Pratchett in 2010, with trademark hat. Photo: Getty Images
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Sir Terry Pratchett dies aged 66 after long fight with Alzheimer's

Much-loved author passes away.

The fantasy author Sir Terry Pratchett, famous for his long-running Discworld series of novels, has passed away at the age of 66, according to his publisher Transworld:

Terry passed away in his home, with his cat sleeping on his bed surrounded by his family on 12 March 2015. Diagnosed with PCA [Posterior cortical atrophy, or early-onset Alzheimer's] in 2007, he battled the progressive disease with his trademark determination and creativity, and continued to write. He completed his last book, a new Discworld novel, in the summer of 2014, before succumbing to the final stages of the disease.

We ask that the family are left undisturbed at this distressing time.

Pratchett's official Twitter account announced the news in a way instantly recognisable to many of his fans - as a very short story, starring himself and one of his most memorable characters:

(In the Discworld books, Death always speaks in block capitals.)

He is survived by his wife Lyn, his daughter Rhianna and his close friend Rob Wilkins. It had previously been announced that Rhianna would be continuing the Discworld series after his death.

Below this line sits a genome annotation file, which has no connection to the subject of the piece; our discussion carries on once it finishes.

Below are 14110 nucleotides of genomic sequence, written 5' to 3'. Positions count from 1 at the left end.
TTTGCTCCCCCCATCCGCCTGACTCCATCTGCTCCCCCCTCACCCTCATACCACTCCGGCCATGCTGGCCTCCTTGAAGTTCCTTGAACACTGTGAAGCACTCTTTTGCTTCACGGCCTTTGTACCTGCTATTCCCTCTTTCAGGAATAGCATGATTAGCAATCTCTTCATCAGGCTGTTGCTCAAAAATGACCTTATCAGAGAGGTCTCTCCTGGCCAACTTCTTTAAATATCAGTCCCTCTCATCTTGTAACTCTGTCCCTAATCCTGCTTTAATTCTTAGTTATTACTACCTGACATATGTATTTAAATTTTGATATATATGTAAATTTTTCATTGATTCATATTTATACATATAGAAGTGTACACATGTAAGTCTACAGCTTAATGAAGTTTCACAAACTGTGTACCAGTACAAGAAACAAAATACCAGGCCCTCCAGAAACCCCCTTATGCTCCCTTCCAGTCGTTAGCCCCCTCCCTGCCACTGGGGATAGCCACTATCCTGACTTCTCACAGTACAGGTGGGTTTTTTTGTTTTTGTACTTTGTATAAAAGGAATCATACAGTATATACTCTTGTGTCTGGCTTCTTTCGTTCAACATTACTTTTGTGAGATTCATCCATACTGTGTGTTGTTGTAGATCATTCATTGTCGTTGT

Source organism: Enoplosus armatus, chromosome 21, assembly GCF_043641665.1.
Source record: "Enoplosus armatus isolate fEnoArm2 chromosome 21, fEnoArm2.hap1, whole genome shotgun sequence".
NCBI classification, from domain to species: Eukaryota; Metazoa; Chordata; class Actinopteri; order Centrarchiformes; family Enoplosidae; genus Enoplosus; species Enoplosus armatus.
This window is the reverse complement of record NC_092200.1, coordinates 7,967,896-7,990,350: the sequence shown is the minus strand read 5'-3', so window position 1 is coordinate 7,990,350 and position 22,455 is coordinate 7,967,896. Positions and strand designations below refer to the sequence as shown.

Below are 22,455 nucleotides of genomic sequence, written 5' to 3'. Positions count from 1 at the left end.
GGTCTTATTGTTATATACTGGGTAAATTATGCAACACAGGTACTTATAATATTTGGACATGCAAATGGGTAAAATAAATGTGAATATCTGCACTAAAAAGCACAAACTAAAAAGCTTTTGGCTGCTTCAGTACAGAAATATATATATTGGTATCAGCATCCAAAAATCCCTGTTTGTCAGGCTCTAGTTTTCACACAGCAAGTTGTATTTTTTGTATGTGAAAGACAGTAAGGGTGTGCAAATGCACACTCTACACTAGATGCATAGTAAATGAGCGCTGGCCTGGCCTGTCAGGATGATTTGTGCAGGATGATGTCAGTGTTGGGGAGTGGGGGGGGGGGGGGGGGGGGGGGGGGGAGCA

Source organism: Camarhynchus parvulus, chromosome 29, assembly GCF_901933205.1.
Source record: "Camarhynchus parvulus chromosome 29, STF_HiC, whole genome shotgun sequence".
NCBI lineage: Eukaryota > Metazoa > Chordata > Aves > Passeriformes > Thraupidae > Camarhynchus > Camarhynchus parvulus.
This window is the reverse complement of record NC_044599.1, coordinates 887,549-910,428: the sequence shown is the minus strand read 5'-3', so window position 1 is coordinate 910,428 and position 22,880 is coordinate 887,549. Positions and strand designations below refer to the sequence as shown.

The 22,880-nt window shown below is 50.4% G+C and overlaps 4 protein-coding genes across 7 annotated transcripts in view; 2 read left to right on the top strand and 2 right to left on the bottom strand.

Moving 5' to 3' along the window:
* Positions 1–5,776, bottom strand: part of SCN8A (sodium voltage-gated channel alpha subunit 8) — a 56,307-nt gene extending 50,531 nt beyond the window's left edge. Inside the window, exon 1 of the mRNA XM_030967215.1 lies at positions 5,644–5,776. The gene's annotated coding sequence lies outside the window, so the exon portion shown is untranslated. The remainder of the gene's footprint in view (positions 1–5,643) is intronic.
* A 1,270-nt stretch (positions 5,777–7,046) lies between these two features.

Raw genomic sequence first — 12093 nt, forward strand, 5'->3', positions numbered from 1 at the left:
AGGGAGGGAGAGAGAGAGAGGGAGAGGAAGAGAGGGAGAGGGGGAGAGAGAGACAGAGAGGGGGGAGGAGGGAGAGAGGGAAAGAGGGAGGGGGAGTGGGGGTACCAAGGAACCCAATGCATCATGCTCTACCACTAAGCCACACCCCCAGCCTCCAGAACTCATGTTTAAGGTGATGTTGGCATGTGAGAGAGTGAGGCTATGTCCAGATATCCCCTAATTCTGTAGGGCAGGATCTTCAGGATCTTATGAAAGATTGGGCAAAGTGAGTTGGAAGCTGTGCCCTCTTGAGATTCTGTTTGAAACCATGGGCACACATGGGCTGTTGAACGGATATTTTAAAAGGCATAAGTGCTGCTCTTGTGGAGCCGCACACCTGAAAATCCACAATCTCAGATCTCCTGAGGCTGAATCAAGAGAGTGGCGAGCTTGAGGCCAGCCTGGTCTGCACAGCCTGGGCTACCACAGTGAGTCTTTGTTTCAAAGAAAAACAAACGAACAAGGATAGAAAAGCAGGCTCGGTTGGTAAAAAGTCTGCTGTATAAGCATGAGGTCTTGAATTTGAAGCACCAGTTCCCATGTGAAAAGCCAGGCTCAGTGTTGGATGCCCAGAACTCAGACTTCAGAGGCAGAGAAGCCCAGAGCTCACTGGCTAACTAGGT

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Cabinet audit: what does the appointment of Karen Bradley as Culture Secretary mean for policy?

The political and policy-based implications of the new Secretary of State for Culture, Media and Sport.

The most politically charged of the culture minister's responsibilities is overseeing the BBC, and to anyone who works for - or simply loves - the national broadcaster, Karen Bradley has one big point in her favour. She is not John Whittingdale. Her predecessor as culture secretary was notorious for his belief that the BBC was a wasteful, over-mighty organisation which needed to be curbed. And he would have had ample opportunity to do this: the BBC's Charter is due for renewal next year, and the licence fee is only fixed until 2017. 

In her previous job at the Home Office, Karen Bradley gained a reputation as a calm, low-key minister. It now seems likely that the charter renewal will be accomplished with fewer frothing editorials about "BBC bias" and more attention to the challenges facing the organisation as viewing patterns fragment and increasing numbers of viewers move online.

Of the rest of the job, the tourism part just got easier: with the pound so weak, it will be easier to attract visitors to Britain from abroad. And as for press regulation, there is no word strong enough to describe how long the grass is into which it has been kicked.

Helen Lewis is deputy editor of the New Statesman. She has presented BBC Radio 4’s Week in Westminster and is a regular panellist on BBC1’s Sunday Politics.